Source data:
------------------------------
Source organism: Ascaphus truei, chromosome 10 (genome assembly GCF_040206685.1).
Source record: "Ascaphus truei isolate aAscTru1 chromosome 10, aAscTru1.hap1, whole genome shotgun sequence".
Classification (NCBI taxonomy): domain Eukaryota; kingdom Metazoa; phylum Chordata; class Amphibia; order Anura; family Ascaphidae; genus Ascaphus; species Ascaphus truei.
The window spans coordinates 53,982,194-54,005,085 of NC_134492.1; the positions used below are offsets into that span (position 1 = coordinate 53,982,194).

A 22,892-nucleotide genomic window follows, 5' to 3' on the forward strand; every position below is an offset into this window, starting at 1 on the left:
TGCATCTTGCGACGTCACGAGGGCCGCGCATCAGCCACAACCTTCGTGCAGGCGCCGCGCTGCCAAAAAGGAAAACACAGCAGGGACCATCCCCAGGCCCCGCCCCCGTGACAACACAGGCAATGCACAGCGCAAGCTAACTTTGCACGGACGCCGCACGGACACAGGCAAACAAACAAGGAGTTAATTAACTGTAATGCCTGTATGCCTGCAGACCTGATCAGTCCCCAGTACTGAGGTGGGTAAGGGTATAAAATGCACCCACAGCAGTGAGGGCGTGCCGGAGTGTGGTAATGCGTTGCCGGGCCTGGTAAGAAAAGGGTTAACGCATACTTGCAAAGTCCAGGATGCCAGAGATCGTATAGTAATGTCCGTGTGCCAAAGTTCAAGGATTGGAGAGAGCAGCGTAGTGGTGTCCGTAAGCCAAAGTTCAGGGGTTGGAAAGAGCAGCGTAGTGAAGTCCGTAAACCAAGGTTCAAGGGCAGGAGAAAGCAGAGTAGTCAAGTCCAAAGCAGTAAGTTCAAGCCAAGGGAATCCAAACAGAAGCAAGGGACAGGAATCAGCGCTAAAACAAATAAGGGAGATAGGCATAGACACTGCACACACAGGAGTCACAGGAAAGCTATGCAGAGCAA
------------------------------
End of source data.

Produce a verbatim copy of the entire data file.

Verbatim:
Source organism: Ascaphus truei, chromosome 10 (genome assembly GCF_040206685.1).
Source record: "Ascaphus truei isolate aAscTru1 chromosome 10, aAscTru1.hap1, whole genome shotgun sequence".
Classification (NCBI taxonomy): domain Eukaryota; kingdom Metazoa; phylum Chordata; class Amphibia; order Anura; family Ascaphidae; genus Ascaphus; species Ascaphus truei.
The window spans coordinates 53,982,194-54,005,085 of NC_134492.1; the positions used below are offsets into that span (position 1 = coordinate 53,982,194).

A 22,892-nucleotide genomic window follows, 5' to 3' on the forward strand; every position below is an offset into this window, starting at 1 on the left:
TGCATCTTGCGACGTCACGAGGGCCGCGCATCAGCCACAACCTTCGTGCAGGCGCCGCGCTGCCAAAAAGGAAAACACAGCAGGGACCATCCCCAGGCCCCGCCCCCGTGACAACACAGGCAATGCACAGCGCAAGCTAACTTTGCACGGACGCCGCACGGACACAGGCAAACAAACAAGGAGTTAATTAACTGTAATGCCTGTATGCCTGCAGACCTGATCAGTCCCCAGTACTGAGGTGGGTAAGGGTATAAAATGCACCCACAGCAGTGAGGGCGTGCCGGAGTGTGGTAATGCGTTGCCGGGCCTGGTAAGAAAAGGGTTAACGCATACTTGCAAAGTCCAGGATGCCAGAGATCGTATAGTAATGTCCGTGTGCCAAAGTTCAAGGATTGGAGAGAGCAGCGTAGTGGTGTCCGTAAGCCAAAGTTCAGGGGTTGGAAAGAGCAGCGTAGTGAAGTCCGTAAACCAAGGTTCAAGGGCAGGAGAAAGCAGAGTAGTCAAGTCCAAAGCAGTAAGTTCAAGCCAAGGGAATCCAAACAGAAGCAAGGGACAGGAATCAGCGCTAAAACAAATAAGGGAGATAGGCATAGACACTGCACACACAGGAGTCACAGGAAAGCTATGCAGAGCAA